I HAVE gotten used to hard beds and mattresses.

I HAVE gotten used to using a rock-hard pillow.

I HAVE gotten used to having a maid cook for me 3 times a day.

I HAVE gotten used to her boring, too-spicy, repetitive meals (she knows 4 dishes well - when she does something new and I compliment her, I knew dinner would be the same the next 3 nights.

I HAVE NOT gotten used to her unannounced absenses.

I HAVE gotten used to having silverfish in the house. They eat book paper and cloth.

I HAVE gotten used to bedbugs.

I HAVE gotten used to moths everywhere at night.

I HAVE gotten used to walking everywhere to get things done.

I HAVE gotten used to living at 11,500 feet for months at a time and trekking higher from that altitude.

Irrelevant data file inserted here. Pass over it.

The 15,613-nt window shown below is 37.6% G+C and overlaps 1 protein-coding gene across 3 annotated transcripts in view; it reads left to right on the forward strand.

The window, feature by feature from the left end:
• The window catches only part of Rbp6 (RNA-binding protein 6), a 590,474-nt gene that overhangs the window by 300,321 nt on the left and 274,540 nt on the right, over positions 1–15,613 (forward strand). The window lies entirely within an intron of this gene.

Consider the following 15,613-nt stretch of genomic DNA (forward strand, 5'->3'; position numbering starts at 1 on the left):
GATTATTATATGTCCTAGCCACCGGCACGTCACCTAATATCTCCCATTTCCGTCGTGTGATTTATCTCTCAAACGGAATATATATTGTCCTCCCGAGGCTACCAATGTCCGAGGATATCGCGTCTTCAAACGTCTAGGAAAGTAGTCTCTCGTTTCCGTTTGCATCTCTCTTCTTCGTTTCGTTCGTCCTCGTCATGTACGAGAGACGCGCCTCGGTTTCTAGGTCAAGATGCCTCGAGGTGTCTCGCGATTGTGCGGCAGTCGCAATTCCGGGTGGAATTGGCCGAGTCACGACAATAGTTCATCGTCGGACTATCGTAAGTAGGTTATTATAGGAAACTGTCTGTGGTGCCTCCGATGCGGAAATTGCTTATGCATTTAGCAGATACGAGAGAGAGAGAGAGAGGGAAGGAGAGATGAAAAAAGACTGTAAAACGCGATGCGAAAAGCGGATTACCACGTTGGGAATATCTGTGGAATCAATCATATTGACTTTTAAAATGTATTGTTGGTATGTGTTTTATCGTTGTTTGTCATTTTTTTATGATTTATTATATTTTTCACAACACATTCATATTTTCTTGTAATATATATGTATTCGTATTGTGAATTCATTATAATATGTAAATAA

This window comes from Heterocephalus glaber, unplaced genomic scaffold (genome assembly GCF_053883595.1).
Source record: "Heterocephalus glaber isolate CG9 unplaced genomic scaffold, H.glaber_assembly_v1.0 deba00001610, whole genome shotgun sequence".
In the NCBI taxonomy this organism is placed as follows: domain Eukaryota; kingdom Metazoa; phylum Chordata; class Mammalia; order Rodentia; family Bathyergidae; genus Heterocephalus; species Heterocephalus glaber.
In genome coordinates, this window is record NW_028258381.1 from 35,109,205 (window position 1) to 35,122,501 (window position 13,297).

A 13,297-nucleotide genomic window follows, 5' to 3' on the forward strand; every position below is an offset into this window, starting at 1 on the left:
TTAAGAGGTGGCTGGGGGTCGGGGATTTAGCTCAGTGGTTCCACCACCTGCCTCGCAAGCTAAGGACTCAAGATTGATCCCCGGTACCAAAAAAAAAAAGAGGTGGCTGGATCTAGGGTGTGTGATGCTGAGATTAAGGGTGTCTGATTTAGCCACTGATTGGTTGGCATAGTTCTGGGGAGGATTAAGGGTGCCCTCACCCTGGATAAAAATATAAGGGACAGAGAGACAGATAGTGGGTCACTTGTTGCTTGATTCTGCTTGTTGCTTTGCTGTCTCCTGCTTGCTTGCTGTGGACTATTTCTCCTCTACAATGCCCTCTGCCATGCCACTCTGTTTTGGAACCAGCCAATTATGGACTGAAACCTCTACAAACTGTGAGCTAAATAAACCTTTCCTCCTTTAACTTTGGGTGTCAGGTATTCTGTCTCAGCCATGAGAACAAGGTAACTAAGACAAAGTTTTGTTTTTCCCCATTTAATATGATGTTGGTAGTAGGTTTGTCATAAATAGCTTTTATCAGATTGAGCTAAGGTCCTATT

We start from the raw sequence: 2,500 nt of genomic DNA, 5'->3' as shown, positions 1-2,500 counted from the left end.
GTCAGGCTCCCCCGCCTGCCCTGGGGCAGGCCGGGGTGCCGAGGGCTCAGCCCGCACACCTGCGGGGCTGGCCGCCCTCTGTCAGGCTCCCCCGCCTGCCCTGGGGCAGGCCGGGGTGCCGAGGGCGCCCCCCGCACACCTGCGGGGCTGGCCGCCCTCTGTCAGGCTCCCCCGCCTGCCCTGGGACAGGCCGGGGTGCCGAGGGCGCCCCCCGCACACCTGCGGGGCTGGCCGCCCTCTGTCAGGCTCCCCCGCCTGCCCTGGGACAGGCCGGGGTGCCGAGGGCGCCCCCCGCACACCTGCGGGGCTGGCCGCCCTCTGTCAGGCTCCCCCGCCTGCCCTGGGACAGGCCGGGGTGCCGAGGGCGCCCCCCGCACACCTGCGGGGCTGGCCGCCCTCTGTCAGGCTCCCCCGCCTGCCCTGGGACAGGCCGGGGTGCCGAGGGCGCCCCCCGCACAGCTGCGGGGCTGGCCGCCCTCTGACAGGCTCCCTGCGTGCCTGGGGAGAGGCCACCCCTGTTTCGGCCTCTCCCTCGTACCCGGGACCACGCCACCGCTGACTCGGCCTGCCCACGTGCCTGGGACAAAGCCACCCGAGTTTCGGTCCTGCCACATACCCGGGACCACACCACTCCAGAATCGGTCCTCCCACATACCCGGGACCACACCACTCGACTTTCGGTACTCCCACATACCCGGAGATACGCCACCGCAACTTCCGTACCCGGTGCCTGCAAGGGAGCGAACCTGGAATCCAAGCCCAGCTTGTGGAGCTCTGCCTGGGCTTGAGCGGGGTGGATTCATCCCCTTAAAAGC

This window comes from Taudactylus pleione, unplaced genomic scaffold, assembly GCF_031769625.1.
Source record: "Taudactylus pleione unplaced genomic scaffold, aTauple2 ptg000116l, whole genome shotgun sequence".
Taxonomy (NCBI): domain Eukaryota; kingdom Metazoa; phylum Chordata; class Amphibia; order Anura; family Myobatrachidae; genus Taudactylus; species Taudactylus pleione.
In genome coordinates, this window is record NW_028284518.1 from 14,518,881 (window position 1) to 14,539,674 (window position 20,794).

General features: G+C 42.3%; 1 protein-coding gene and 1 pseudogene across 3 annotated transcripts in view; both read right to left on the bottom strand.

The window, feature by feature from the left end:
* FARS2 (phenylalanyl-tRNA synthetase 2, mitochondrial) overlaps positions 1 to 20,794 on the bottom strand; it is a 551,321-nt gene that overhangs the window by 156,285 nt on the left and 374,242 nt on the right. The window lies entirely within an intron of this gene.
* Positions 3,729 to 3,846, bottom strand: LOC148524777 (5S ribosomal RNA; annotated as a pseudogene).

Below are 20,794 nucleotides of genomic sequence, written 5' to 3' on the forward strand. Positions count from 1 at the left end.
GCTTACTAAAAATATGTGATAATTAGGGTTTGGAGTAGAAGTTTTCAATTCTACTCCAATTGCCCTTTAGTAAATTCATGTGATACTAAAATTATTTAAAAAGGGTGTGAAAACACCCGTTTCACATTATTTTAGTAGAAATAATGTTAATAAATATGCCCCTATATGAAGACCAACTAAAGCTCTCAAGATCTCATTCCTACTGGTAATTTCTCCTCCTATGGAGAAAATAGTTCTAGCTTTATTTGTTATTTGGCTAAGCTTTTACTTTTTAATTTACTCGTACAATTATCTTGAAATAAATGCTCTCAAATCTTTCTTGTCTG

I HAVE gotten used to hearing all sorts of mouth and body sounds from both men and women. I'd always have to look to see which sex was coughing up a gob to spit.

I HAVE gotten used to men urinating in public.

I HAVE gotten used to myself urinating in public. I've simply GOT to break this habit.

I HAVE gotten used to the smell of urine along certain walls.

I HAVE gotten used to belching.

I HAVE gotten used to men grabbing themselves like baseball players in America.

I HAVE gotten used to men or women squatting in fields in the villages.

I HAVE gotten used to squat toilets.

I HAVE NOT gotten used to cleansing myself with the left hand and water rather than TP.

I HAVE gotten used to doing the "Farmer's Blow."

I HAVE gotten used to there being no queues or lines at banks, post office, airports, bus stations, etc.